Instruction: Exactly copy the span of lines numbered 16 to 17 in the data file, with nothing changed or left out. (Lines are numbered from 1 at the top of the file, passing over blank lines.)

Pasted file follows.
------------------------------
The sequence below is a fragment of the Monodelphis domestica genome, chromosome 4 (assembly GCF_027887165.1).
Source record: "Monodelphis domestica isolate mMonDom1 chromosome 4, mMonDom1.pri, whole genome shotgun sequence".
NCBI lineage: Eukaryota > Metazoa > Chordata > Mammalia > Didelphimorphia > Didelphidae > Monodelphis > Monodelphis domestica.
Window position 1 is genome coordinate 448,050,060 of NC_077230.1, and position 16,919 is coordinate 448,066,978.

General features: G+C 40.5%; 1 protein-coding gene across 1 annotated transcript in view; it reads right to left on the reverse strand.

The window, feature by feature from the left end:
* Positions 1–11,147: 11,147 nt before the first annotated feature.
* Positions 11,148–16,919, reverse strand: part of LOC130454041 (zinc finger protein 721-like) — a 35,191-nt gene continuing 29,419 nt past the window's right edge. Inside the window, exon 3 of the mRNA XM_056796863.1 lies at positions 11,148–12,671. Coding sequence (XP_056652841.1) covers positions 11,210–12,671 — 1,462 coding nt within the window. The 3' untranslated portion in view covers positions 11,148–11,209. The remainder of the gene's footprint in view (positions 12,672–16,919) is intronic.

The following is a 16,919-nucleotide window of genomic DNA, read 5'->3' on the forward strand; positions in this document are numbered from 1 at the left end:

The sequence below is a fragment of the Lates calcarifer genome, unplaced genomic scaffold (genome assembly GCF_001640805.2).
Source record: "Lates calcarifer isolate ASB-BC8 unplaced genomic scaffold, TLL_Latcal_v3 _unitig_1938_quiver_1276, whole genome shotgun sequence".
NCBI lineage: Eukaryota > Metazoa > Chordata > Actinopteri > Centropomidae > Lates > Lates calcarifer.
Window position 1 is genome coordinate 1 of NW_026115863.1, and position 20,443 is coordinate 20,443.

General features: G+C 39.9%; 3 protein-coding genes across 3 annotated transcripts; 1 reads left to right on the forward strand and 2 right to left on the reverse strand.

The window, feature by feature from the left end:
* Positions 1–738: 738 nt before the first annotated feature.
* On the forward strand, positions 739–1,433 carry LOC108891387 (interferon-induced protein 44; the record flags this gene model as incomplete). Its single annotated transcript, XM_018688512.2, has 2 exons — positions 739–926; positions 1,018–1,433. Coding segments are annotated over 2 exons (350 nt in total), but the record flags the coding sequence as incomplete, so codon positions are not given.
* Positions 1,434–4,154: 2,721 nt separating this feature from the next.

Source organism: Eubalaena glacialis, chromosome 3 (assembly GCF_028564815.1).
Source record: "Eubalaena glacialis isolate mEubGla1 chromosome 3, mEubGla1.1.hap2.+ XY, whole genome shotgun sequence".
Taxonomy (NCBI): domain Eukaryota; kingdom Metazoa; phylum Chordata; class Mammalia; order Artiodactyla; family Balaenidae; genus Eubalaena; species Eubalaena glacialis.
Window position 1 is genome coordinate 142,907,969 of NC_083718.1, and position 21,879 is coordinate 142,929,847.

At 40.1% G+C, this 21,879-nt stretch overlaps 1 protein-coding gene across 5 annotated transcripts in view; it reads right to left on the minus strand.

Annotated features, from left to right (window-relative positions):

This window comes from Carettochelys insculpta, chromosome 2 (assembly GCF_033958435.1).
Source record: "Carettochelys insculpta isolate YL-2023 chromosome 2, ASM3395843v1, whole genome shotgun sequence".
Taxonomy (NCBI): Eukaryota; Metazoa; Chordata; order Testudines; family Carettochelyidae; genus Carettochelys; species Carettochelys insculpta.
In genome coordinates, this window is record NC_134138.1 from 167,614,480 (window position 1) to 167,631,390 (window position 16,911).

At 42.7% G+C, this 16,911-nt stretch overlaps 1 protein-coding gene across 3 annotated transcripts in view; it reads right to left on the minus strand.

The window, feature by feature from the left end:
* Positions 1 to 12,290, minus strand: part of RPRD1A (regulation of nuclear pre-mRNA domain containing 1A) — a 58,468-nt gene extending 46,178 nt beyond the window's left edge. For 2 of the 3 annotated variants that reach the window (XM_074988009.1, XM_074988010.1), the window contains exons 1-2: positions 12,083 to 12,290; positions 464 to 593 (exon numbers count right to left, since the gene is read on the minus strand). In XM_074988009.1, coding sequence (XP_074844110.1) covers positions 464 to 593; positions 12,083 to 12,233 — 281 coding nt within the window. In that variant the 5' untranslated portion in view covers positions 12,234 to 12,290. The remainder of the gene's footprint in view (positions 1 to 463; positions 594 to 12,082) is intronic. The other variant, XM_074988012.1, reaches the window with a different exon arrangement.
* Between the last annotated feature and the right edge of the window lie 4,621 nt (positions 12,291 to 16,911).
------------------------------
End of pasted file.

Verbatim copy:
* Positions 1–738: 738 nt before the first annotated feature.
* On the forward strand, positions 739–1,433 carry LOC108891387 (interferon-induced protein 44; the record flags this gene model as incomplete). Its single annotated transcript, XM_018688512.2, has 2 exons — positions 739–926; positions 1,018–1,433. Coding segments are annotated over 2 exons (350 nt in total), but the record flags the coding sequence as incomplete, so codon positions are not given.